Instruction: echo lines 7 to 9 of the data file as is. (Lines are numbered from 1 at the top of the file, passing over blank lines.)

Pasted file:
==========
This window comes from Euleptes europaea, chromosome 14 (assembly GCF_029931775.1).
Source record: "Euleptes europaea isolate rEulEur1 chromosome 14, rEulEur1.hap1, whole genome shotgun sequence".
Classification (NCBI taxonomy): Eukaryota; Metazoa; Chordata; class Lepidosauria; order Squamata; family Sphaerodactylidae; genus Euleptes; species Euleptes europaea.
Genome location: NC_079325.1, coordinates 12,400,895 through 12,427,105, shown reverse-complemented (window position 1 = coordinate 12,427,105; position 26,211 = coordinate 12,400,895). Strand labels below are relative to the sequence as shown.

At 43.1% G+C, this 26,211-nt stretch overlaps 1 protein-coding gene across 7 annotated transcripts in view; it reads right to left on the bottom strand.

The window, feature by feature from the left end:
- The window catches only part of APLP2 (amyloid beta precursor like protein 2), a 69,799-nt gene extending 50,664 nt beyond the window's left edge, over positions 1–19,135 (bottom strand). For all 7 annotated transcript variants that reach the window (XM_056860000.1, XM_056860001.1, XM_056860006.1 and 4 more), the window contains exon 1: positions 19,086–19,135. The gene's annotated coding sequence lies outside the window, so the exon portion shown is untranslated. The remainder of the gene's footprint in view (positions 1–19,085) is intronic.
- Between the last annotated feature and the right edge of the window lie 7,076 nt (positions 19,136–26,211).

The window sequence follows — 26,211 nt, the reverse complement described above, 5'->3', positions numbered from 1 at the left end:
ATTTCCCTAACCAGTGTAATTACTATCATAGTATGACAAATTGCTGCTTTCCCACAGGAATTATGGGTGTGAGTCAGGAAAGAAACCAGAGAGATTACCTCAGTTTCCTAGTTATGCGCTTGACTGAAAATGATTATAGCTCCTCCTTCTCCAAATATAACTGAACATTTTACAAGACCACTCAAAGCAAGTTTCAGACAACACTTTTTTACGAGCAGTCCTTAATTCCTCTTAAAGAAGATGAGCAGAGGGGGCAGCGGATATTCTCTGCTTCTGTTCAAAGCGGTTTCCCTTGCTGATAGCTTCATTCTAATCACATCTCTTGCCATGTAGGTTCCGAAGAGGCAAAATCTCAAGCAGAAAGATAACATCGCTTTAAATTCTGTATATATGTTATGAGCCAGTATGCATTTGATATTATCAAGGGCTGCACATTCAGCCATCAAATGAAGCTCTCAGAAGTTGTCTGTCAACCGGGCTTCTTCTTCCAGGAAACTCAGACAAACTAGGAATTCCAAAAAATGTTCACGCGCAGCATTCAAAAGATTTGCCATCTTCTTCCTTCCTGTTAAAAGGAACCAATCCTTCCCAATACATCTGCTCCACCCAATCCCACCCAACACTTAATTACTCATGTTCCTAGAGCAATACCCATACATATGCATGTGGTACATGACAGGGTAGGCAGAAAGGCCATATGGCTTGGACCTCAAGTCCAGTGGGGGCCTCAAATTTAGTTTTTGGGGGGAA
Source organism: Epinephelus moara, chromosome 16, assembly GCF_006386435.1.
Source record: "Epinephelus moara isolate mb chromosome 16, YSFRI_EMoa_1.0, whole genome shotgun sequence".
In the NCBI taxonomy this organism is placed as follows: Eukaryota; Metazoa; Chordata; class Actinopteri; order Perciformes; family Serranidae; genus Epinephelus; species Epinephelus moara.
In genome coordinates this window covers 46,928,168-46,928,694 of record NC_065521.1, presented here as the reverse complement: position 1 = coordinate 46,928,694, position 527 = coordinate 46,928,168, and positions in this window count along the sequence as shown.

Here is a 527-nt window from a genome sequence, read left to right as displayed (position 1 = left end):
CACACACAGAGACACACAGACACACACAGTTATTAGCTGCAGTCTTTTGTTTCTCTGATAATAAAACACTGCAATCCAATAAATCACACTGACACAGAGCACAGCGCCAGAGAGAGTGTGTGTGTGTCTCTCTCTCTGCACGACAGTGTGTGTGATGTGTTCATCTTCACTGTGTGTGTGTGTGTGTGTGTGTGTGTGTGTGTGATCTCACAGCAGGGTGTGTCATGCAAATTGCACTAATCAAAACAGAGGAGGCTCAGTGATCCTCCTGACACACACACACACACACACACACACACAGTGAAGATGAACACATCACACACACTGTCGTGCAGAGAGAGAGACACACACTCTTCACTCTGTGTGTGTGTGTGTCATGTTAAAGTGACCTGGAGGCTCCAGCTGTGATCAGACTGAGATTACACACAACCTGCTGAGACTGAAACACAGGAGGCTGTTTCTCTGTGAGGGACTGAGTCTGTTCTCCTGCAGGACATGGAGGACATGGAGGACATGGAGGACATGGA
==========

- The window catches only part of APLP2 (amyloid beta precursor like protein 2), a 69,799-nt gene extending 50,664 nt beyond the window's left edge, over positions 1–19,135 (bottom strand). For all 7 annotated transcript variants that reach the window (XM_056860000.1, XM_056860001.1, XM_056860006.1 and 4 more), the window contains exon 1: positions 19,086–19,135. The gene's annotated coding sequence lies outside the window, so the exon portion shown is untranslated. The remainder of the gene's footprint in view (positions 1–19,085) is intronic.
- Between the last annotated feature and the right edge of the window lie 7,076 nt (positions 19,136–26,211).

The window sequence follows — 26,211 nt, the reverse complement described above, 5'->3', positions numbered from 1 at the left end: